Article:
Reference Services Review, 35(1), 84-89.

Griffiths, M. D. (2002). Violent video games and aggression: A review
of the literature. Aggression and Violent Behavior, 4, 203-212.

Hawkins, D. T., & Brynko, B. (2006, June). Gaming: The next hot
technology for libraries? Information Today, pp. 1, 51.

Helmrich, E., & Neiburger, E. (2005). Video games as a service:
Hosting tournaments at your library. Voice of Youth Advocates, 27(6),

Helmrich, E. V., & Neiburger, E. (2007). Video games as a service:
Three years later. Voice of Youth Advocates, 30(2), 113-115.

Hinton, A. (2006, August/September). We live here: Games, third places
and the information architecture of the future. Bulletin of the
American Society for Information Science and Technology, 32, 17-21.

Jenkins, H. (2003). How should we teach kids Newtonian physics?
Simple. Play computer games. [Electronic Version]. Technology Review.
Retrieved March 18, 2007 from

Jenkins, H. (2006a). Confronting the challenges of a participatory
culture: Media education for the 21st century. Retrieved December 1,
2006, from

Jenkins, H. (2006b). Where old and new media collide [Electronic
Version]. Business Week. Retrieved December 1, 2006 from

Jones, J. G., & Bronack, S. C. (2006). Rethinking cognition,
representations, and processes in 3D online social learning
environments. In D. Gibson, C. Aldrich & M. Prensky (Eds.), Games and
Simulations in Online Learning (Vol. 2, pp. 107-147). Hershey, PA:
Idea Group.

Jones, S. (2003). Let the games begin: Gaming technology and
entertainment among college students. Washington DC: Pew Internet and
American Life Project.

King, K. A. R. (2007). Gaming unplugged. Voice of Youth Advocates,
29(6), 510-511.

Kirriemuir, J. (2002). Video gaming, education, and digital learning
technologies: Relevance and opportunities [Electronic Version]. D-Lib
Magazine, 8. Retrieved December 1, 2006 from

Koepp, M. J., Gunn, R. N., Lawrence, A. D., Cunningham, V. J., Dagher,
A., Jones, T., et al. (1998). Evidence for striatal dopamine release
during a video game. Nature, 393(6682), 266-268.

Lave, J., & Wenger, E. (1991). Situated learning: Legitimate
peripheral participation. Cambridge UK: Cambridge University Press.

Lepouras, G., & Vassilakis, C. (2005). Virtual museums for all:
Employing game technology for edutainment. Virtual Reality, 8, 96-106.

Levine, J. (2007). Getting your game on. American Libraries, 38(1),

Mayo, M. J. (2007). Games for science and engineering education.
Communications of the ACM, 50(7), 31-35.

Neiburger, E. (2007, May). Gamers... in the library? American
Libraries, 58-60.

Neiburger, E., & Gullett, M. (2007). Out of the basement: The social
side of gaming. Young Adult Library Services, 5(2), 34-36, 38.

Oblinger, D. (2006). Simulations, games, and learning [Electronic
Version]. Educause Learning Initiative. Retrieved November 3, 2007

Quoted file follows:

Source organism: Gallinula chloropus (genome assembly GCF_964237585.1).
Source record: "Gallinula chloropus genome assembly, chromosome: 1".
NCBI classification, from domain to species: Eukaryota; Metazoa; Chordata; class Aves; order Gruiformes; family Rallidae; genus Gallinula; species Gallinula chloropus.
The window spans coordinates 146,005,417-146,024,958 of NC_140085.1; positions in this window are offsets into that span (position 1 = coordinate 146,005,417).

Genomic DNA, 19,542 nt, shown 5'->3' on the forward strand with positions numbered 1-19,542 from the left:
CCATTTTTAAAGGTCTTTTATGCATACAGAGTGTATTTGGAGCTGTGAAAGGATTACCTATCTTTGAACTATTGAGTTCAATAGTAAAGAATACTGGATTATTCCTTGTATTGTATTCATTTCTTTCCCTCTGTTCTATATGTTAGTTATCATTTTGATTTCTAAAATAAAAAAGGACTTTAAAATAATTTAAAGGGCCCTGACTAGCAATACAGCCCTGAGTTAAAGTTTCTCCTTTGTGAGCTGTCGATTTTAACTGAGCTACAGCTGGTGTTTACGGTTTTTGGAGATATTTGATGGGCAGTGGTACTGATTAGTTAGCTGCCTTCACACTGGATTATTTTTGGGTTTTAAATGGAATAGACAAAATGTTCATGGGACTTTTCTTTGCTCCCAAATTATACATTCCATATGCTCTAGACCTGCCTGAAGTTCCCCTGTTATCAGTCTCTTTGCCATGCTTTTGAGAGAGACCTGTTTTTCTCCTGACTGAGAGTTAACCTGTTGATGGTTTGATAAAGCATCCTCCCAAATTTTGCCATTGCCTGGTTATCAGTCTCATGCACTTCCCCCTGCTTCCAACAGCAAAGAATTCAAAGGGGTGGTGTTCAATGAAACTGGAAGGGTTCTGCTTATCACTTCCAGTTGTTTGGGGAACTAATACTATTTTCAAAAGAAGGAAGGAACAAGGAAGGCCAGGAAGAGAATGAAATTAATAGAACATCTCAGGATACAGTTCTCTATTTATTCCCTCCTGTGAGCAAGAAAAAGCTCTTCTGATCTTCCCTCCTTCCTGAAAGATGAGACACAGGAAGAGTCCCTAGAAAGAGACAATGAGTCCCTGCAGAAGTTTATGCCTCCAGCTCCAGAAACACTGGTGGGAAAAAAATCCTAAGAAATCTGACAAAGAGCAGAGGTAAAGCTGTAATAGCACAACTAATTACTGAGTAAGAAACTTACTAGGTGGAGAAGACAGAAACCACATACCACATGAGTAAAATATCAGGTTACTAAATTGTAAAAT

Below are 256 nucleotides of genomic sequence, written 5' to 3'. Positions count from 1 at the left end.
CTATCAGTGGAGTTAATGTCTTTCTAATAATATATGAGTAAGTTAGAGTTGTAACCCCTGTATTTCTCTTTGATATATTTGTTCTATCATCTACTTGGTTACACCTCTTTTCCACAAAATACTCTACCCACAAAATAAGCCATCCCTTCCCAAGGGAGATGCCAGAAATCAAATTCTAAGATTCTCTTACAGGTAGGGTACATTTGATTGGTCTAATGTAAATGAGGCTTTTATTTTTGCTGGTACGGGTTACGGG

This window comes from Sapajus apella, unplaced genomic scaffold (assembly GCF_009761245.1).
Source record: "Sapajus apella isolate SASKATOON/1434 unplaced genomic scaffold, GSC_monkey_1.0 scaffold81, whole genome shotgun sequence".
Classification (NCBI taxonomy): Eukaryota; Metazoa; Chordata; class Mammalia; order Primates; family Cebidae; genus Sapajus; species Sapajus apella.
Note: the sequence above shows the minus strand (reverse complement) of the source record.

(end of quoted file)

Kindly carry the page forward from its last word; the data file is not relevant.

Peters, T. (2007). TechSource Symposium draws gamers to Chicago.
American Libraries, 38(8), 15.

Peters, T., & Bell, L. (2007). MUVEing toward accessibility. Computers
in Libraries, 27(4), 34-36.

Prensky, M. (2006). "Don't bother me Mom, I'm learning!": How computer
and video games are preparing your kids for twenty-first century
success and how you can help! (1st ed.). St. Paul, MN: Paragon House.

Puterbaugh, M. D. (2006). The Virtual Bibliographic Instruction
Project. Retrieved December 1, 2006, from

Reutter, V. (2006). Morality play [Electronic Version]. School Library
Journal. Retrieved December 1, 2006 from

Rise, N. (2006). The interactive children's library of the future.
Bibliotekspressen, 10, 16-17.

Saxton, B. (2007). All thumbs isn't a bad thing: Video game programs @
your library. Young Adult Library Services, 5(2), 31-33.

Schmidt, A. (2005). The young and the wireless [Electronic Version].
School Library Journal. Retrieved December 1, 2006 from

Schwarzwalder, J. (2007). Wii: Welcome to the library. Voice of Youth
Advocates, 30(3), 226-227.

Shaffer, D. W., Squire, K. R., Halverson, R., & Gee, J. P. (2004).
Video games and the future of learning [Electronic Version], 21.
Retrieved December 1, 2006 from

Sperling, R. A., Seyedmonir, M., Aleksic, M., & Meadows, G. (2003).
Animations as learning tools in authentic science materials.
International Journal of Instructional Media, 30(2), 213-221.

Squire, K. (2003). Video games in education [Electronic Version].
International Journal of Intelligent Games & Simulation, 2. Retrieved
March 16, 2007 from

Squire, K., & Steinkuehler, C. (2005). Meet the gamers. Retrieved
December 10, 2005, from

Steinkuehler, C. (2005a). Cognition and learning in massively
multiplayer online games: A critical approach [Electronic Version].
Retrieved December 1, 2006 from

Steinkuehler, C. (2005b). Cognition as (inter)action in the social &
material world. Retrieved December 1, 2006, from

Steinkuehler, C. (2005c). The new third place: Massively multiplayer
online gaming in American youth culture. Tidskrift Journal of Research
in Teacher Education, 3, 17-32.

Stephens, M. (2006). Promoting gaming programs in libraries
[Electronic Version]. Marketing Library Services, 20. Retrieved
November 8, 2006 from

Sullivan, K. (2005). Collection development for the "chip" generation
and beyond. Collection Building, 24(2), 56-60.

Sutton, L., & Womack, H. D. (2006). Got game? Hosting game night in an
academic library. College and Research Libraries News, 67(3), 173-176.

Swanson, K. (2007). Second Life: A science library presence in virtual
reality. Science & Technology Libraries, 27(3), 79-86.

Thomas, Chuck & Robert H. McDonald, "Millennial Net Value(s): Disconnects Between Libraries and the Information Age Mindset"

Urban, R. (2007). Second Life, serious leisure and LIS [Electronic
Version]. Bulletin of the American Society for Information Science and
Technology, August/September, 38-40. Retrieved November 3, 2007 from

Uzwyshyn, R. (2005). Networked 3D game possibilities. Retrieved July
13, 2006, from